At the Palestinians' request, Bensouda opened a preliminary investigation in 2015 into alleged violations of international law following the Gaza war.
With the peace process at a standstill for more than a decade, the Palestinians have in recent years sought to hold Israel accountable for alleged violations of international law, including the construction and expansion of Jewish settlements in the West Bank and east Jerusalem.
Israel seized those territories along with the Gaza Strip in the 1967 Mideast war and later annexed east Jerusalem in a move not recognized by most of the international community. The Palestinians want all three to be part of their future state. Hamas, an Islamic militant group, seized control of Gaza from forces loyal to the Western-backed Palestinian Authority in 2007.
In a legal opinion released Friday, Israel's Attorney General Avichai Mandelblit said the Palestinians do not meet the criteria of statehood because they do not have sovereignty over defined borders. Citing past peace agreements, Israel said the two sides had agreed to resolve their territorial dispute in negotiations.
"By approaching the ICC, the Palestinians are seeking to breach the framework agreed to by the parties and to push the Court to determine political issues that should be resolved by negotiations, and not by criminal proceedings," the legal opinion said.
The Palestinians insisted they are a fully fledged member of the court and that the court has jurisdiction.
Human Rights Watch, which has documented alleged violations by all sides in the conflict, said the court should have moved more quickly to a full investigation.
"Bensouda's decision to seek guidance from the court's judges nearly five years into her preliminary inquiry means that perpetrators of serious crimes will not face justice at the ICC anytime soon," Kenneth Roth, the group's executive director, said in a statement.
"Palestinian and Israeli victims have faced a wall of impunity for serious violations committed against them for long enough. The prosecutor should have proceeded directly with a formal probe as was within her power to do."
The territorial dispute at the heart of the Israeli-Palestinian conflict goes back nearly a century and has bedeviled peace negotiators for decades. Bensouda herself acknowledged that the question of territorial jurisdiction could be difficult to resolve.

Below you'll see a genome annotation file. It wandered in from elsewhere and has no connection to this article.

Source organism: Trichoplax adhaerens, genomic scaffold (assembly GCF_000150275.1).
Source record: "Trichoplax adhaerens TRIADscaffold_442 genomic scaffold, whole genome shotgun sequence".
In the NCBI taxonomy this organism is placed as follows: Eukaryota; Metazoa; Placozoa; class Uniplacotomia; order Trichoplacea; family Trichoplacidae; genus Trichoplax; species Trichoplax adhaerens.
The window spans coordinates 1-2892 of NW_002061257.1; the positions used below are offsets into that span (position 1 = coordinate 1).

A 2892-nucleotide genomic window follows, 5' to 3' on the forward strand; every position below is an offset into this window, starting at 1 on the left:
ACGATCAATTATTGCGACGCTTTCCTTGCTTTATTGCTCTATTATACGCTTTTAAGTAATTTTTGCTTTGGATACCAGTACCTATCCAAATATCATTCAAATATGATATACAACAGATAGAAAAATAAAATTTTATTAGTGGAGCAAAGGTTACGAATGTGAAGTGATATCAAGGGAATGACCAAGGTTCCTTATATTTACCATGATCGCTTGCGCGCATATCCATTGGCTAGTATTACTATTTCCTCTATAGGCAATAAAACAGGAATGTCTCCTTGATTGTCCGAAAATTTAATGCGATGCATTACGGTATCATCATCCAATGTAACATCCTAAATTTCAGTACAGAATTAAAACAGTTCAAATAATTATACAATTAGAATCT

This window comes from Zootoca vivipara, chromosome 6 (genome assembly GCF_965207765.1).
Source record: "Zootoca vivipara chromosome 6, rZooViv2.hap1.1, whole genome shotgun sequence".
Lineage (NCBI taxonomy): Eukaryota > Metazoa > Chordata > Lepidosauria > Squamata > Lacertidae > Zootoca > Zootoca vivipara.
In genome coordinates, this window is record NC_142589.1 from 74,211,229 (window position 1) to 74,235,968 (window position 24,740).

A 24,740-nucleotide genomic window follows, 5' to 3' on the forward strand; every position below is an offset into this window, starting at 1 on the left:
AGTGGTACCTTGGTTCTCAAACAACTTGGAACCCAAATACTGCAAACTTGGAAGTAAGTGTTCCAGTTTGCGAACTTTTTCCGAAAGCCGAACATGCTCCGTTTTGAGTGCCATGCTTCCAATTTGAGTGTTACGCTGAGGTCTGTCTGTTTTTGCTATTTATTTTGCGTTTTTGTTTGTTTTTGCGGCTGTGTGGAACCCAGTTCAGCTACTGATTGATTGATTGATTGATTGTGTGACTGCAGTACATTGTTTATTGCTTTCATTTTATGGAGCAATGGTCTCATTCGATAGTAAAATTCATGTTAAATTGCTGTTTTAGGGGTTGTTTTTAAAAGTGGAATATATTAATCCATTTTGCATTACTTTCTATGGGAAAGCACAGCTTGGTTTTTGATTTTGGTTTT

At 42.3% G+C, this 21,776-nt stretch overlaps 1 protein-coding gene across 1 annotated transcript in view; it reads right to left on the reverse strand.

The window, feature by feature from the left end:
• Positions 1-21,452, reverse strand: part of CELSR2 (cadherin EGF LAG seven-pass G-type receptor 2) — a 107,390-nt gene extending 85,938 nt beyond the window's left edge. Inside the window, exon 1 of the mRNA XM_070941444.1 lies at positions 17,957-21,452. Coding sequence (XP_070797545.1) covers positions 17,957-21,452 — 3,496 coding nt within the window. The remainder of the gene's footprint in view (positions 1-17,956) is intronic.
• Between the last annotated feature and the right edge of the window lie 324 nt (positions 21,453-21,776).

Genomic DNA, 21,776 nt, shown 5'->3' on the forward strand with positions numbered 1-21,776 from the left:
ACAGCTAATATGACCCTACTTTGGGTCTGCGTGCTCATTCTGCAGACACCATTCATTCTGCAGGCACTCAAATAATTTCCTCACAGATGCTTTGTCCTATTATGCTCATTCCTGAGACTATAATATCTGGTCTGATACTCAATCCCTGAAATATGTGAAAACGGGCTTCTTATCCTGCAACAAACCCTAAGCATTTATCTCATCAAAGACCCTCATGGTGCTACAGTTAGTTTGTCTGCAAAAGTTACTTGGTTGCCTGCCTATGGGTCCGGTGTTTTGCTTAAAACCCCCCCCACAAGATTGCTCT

"It is no understatement to say that determination of the Court's jurisdiction may, in this respect, touch on complex legal and factual issues," the court filing said.
"The question of Palestine's Statehood under international law does not appear to have been definitively resolved."
Representatives from Yemen's government and the Houthis tasked with monitoring a ceasefire brokered by the United Nations met on Wednesday on a ship on the Red Sea port city of Hodeidah.
An official of the military forces in Hodeidah told Xinhua on condition of anonymity that "representatives of the two-warring sides boarded a ship and jointly participated in a meeting chaired by General Abhijit Goha, head of the UN's mission in Hodeidah."
He said that a delegation of Yemen's government led by Major General Mohammed Aida attended the meeting with another delegation representing the Houthi rebels.
The source pointed out that "Wednesday's meeting is the seventh of its kind and held onboard a UN ship on the Red Sea due to the inability of the government delegation to enter the Houthi-controlled city of Hodeidah."
Another source of the government's delegation told Xinhua anonymously that "the meeting will continue for two days on the UN ship to discuss the second phase of the military redeployment and implementing the ceasefire deal in Hodeidah."
Discussing the opening of humanitarian corridors to deliver food aids to civilians in different war-torn areas of Hodeidah will be included in the meeting, he said.